A Walk from London to John O'Groat's eBook

This eBook from the Gutenberg Project consists of approximately 293 pages of information about A Walk from London to John O'Groat's.
it alone would raise them to a new condition of comfort, even independence.  At 4d. a day commutation money, they would have each 5 pounds at the end of the year.  That would pay the rent of two acres of land here; or it would buy five on the Illinois Central Railroad.  Three years’ beer-money would pay for those rich prairie acres, his fare by sea and land to them, and leave him 3 pounds in his pocket to begin their cultivation with.  Three years of this saving would make almost a new man of him at home, in the way of self-respect, comfort and progress.  It would be a “nest-egg,” to which hope, habit and a strengthening ambition would add others of larger size and value from year to year.

Give, then, the British agricultural laborer good, healthy Housing, Free Schooling, and let him empty the Jug into the Basket, and he may work his way up to a very comfortable condition at home.  But if he should prefer to go to Australia or America, where land is cheap and labor dear, in a few years he may save enough to take him to either continent, with sufficient left in his pocket to begin life in a new world.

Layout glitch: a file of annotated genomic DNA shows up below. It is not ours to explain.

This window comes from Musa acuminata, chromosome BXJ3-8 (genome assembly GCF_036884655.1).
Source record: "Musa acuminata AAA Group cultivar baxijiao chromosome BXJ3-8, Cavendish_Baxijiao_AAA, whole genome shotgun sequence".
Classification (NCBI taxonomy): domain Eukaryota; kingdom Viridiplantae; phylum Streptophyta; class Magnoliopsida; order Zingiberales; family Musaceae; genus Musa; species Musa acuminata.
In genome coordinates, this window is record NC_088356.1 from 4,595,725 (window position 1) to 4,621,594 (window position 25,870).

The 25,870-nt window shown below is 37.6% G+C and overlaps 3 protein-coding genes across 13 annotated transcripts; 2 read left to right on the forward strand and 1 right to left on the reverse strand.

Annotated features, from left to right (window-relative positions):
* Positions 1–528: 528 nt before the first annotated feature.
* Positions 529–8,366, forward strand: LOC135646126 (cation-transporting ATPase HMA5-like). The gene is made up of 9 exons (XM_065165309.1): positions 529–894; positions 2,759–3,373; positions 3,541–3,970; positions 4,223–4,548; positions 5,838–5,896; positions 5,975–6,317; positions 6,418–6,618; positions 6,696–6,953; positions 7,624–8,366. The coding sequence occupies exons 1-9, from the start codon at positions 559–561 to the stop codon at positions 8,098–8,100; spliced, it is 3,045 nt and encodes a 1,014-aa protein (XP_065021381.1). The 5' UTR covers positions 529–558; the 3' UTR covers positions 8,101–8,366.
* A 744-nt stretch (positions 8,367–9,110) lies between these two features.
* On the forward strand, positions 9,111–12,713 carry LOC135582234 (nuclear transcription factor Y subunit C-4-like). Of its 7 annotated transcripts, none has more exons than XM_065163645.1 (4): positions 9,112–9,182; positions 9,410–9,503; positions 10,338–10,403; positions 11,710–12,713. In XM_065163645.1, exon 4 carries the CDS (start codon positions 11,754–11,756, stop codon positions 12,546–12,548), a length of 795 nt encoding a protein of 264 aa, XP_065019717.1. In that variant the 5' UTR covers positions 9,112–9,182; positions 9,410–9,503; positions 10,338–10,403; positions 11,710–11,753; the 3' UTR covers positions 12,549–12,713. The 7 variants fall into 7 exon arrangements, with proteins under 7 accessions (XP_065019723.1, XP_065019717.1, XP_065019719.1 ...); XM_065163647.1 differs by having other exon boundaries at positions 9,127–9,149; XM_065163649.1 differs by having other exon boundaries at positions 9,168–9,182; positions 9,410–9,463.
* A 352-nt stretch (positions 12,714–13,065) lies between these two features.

CHAPTER XII.

FARM GAME—­HALLETT WHEAT—­OUNDLE—­COUNTRY BRIDGES—­FOTHERINGAY
CASTLE—­QUEEN MARY’S IMPRISONMENT AND EXECUTION—­BURGHLEY HOUSE: 
THE PARK, AVENUES, ELMS, AND OAKS—­THOUGHTS ON TREES, ENGLISH AND
AMERICAN.

Having now pursued a westerly direction until I was in the range of a continuous upland section of country, I took a northward course and walked on to Oundle, a goodly town in Northamptonshire, as unique as its name.  On the way, in crossing over to another turnpike road, I passed through a large tract of land in a very deshabille condition, rough, boggy and bushy.  I soon found it was a game-growing estate, and very productive of all sorts of birds and small quadrupeds.  The fields I crossed showed a promising crop of hares and rabbits; and doubtless there were more partridges on that square mile than in the whole State of Connecticut.  This is a characteristic of the country which will strike an American, at his first visit, with wonder.  He will see hares and rabbits bobbing about on common farms, and partridges in broods, like separate flocks of hens and chickens, in fields of grain, within a stone’s throw of the farmer’s house.  I doubt if any county in New England produces so many in a year as the holding of Mr. Samuel Jonas already described.  Rabbits have been put out of the pale of protection somewhat recently, I believe, and branded with the bad name of vermin; so that the tenant farmer may kill them on his occupation without leave or license from the landlord.  It may indicate their number to state the fact, that one hundred and twenty-five head of them were killed in one day’s shooting on Mr. Jonas’s estate by his sons and some of their friends.

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A Walk from London to John O'Groat's from Project Gutenberg. Public domain.
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